The Etiquette of Giving and Receiving Gifts in India

The Gift-Giving/-Receiving Etiquette of India

-It is believed that the giving of gifts eases transition to the next life. (The sincerity of the gift, therefore, is of paramount importance).-It is customary to give gifts of cash to celebrate life’s major events.

-Yellow, red, and green are regarded as lucky colors. Those colors are therefore typically used for gift-wrapping paper.

-It is not necessary to appear at a house with a gift for the host/hostess.

-Never give gifts of frangipani or other white flowers; white flowers are associated with funerals.

-Gifts are not opened immediately upon receipt.

-If a man gives a gift to a lady, he must say it is from him and a female relative.

-Gifts should be presented or received with both hands or the right hand only.  Gifts should never be presented or received with only the left hand.


Arab Faux Pas: 8 Things One Should NEVER Do In The Arab World

Arab Faux Pas

-The left hand is considered “unclean” since it is the hand traditionally used for personal hygiene (as when cleaning oneself after a movement of the bowels at the bidet). It is therefore impolite to eat, drink, shake hands, or present gifts with the left hand. Even a left-handed person is expected to eat with his right hand in the Arab World.

-Displaying the sole of one’s feet or shoes is considered impolite as it suggests that the person to whom the sole is displayed is “dirt.” It is, therefore, impolite for a gentleman to cross his legs (as is the custom in the Western World) such that an ankle is placed atop the knee of his other leg.  It is also impolite to touch the foot of another person. Walking or jumping over (thus exposing one’s feet to another person’s body) a person’s reclining body or extremities is also prohibited.

-Non-Muslims should not enter holy sites in or surrounding Mecca or Medina. No non-Muslim should enter a mosque anywhere in the world without first asking permission.

-People should not be beckoned with a finger: That gesture is reserved for the beckoning of dogs.

-During Ramadan, non-Muslims should not eat, drink, smoke, chew gum, embrace, or engage in affectionate or celebratory activity in the presence of Muslims during the hours between sunrise and sunset.

-A Muslim should not be offered alcohol or pork unless he is known to consume those items.

-One should not step upon a prayer mat or walk in front of anyone who is engaged in prayer.

-One should not express admiration for another’s personal possessions as to do so obligates the person complimented to offer the item to the person who gave the compliment. (And when the admired object is given, the recipient is then obligated to reciprocate by giving a gift of greater value).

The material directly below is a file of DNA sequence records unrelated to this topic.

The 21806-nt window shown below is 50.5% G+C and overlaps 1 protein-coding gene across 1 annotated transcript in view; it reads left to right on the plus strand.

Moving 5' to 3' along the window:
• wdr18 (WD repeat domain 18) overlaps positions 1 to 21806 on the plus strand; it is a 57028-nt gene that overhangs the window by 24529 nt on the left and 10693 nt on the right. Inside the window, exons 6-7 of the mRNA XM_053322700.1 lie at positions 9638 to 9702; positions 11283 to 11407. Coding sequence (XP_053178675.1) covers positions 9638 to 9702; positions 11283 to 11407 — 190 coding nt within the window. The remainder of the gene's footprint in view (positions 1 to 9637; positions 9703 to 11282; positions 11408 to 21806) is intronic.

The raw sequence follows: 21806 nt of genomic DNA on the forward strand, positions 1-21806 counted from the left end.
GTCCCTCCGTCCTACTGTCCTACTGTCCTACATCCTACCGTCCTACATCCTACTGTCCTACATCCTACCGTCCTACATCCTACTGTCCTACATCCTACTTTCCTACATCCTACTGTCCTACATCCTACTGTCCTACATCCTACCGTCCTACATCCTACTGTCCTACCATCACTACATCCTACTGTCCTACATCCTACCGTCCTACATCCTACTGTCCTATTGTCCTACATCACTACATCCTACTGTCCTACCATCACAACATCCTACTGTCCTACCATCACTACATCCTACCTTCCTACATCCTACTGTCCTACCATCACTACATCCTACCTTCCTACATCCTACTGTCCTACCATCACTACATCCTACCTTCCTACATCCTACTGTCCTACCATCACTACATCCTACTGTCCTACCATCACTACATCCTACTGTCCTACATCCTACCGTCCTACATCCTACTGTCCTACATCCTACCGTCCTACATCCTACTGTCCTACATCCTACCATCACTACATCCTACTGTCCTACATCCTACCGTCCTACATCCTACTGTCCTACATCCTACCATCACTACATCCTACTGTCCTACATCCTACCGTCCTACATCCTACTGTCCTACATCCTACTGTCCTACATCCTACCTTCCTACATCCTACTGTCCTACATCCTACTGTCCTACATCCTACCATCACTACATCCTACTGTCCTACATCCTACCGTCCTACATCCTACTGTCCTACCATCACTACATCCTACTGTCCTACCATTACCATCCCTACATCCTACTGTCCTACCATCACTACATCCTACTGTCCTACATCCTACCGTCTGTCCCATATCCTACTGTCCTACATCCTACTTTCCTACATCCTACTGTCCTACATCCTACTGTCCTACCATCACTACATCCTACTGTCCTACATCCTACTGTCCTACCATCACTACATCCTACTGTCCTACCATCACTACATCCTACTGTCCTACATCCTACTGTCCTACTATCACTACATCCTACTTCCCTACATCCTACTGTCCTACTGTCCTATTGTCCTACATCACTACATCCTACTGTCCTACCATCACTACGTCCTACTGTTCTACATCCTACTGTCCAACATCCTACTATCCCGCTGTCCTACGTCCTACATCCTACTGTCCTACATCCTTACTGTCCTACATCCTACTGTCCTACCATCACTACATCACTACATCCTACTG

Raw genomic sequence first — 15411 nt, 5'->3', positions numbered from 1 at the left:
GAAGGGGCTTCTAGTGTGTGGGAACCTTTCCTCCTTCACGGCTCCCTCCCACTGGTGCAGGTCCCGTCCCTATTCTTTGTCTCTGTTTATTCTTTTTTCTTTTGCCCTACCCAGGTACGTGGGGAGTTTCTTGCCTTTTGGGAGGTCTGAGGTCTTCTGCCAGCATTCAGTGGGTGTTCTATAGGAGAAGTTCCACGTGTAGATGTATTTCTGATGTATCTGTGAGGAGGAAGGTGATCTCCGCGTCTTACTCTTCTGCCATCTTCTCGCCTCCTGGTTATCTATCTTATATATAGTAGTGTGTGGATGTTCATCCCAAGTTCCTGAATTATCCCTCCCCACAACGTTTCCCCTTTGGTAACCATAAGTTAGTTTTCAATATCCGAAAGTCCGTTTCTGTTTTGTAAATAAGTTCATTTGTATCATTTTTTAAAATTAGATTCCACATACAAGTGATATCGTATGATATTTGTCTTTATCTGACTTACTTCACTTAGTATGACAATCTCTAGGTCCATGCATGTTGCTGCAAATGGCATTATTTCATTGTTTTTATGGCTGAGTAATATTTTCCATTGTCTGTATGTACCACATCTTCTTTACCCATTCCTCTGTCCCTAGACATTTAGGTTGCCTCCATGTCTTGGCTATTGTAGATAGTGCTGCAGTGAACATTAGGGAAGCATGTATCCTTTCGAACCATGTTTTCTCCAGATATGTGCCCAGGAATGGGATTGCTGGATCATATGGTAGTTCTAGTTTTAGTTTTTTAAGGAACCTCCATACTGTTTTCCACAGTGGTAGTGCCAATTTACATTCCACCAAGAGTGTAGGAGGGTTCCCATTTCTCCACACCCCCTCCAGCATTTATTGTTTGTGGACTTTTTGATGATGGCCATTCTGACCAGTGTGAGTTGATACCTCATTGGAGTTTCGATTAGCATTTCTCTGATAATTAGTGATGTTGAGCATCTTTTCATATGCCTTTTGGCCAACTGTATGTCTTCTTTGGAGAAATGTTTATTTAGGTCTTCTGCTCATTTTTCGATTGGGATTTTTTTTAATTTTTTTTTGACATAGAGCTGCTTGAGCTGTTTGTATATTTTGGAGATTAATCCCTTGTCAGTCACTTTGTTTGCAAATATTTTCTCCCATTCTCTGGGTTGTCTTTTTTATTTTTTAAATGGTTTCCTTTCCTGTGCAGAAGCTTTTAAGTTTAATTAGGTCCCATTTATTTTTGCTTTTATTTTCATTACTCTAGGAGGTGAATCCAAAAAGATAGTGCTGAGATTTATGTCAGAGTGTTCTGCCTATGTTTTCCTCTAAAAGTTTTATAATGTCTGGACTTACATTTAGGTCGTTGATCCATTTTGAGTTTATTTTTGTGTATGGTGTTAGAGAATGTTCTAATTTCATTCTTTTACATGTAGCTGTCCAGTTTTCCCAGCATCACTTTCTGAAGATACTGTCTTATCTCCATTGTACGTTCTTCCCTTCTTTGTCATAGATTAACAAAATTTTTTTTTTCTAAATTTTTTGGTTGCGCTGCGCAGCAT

Denmark’s Klavs Graae–Makers of the World’s Finest Leather Belts and Hunting Accessories

Klavs Graae’s The Soul of LeatherMakers of the World’s Most Luxurious Belts and Hunting Accessories.

In the real estate business, there is the adage, “location, location, location.” In the leather goods business, there is the phrase “material, material, material.” And for Danish-born leather designer Klavs Graae, the phrase transcends business philosophy and enters the realm of business religion.

When Klavs Graae uses calf and buffalo leathers, they must be from Scandinavian-bred-and-raised animals, the cold, northern climate and the region’s special breeds producing an exceedingly durable, yet supple, leather. And Graae’s exotic leathers—alligator, crocodile, lizard, elephant, and ostrich—are all tanned in Italy with CITES certificates guaranteeing that the skins have met the conditions of the Washington Convention on International Trade in Endangered Species of wild fauna and flora. All of Graae’s leathers are vegetable-tanned and aniline-dyed (as opposed to chrome-tanned) in Italy using the absolute highest standards, thereby producing materials that endure and patinate beautifully. Graae’s aim is to produce luxurious leather items that last a lifetime and beyond.

But of all Graae’s products—from hunting bags to business card holders to knife sheaths—he is most revered for his handmade belts with their trademark solid sterling silver buckles. A Klavs Graae belt is designed and crafted such that a young gentleman can wear a belt once worn by his father.

Graae hand-selects each skin from the world’s best tanneries, including Italy’s Tempesti, supplier of the vegetable-tanned and aniline-dyed skins used to produce the belts. Tanned from natural plant extracts such as oak bark, rhubarb, eucalyptus, and acacia bark, the skins attain rich hues that age and patinate beautifully. The handmade collection is made-to-measure, one customer at a time; and each element of the construction of each belt—the design, the pattern-making, the cutting, and the sewing—begins and ends at the Copenhagen workshop. Klavs Graae—himself—crafts each belt, from beginning to end and each step in between. And customers are offered the options of selecting specific buckles, thread color, leather color, etc., thereby individualizing their purchases. Each belt is interlined to create contour and lined with Scandinavian calfskin for suppleness and durability. Serafina silk thread is used to finely stitch the perimeter of the skin, and the belt’s beveled edge is hand-rubbed. Dyed, elliptically shaped buckle holes called “double holes”—a “trademark” invented by Graae—allow for a more forgiving fit, and the Graae-designed buckles are made of hand-polished sterling silver. A Graae belt is crafted to become an heirloom piece, improving with age. He offers a custom-dye option, allowing clients to match the color of their belts to their shoes or some other accessory. Each belt is sold in a pouch made of leather of the Scandinavian elk. A certificate verifying the authenticity and origin of the skin from which it is made, and a silver-polishing cloth is provided with each belt.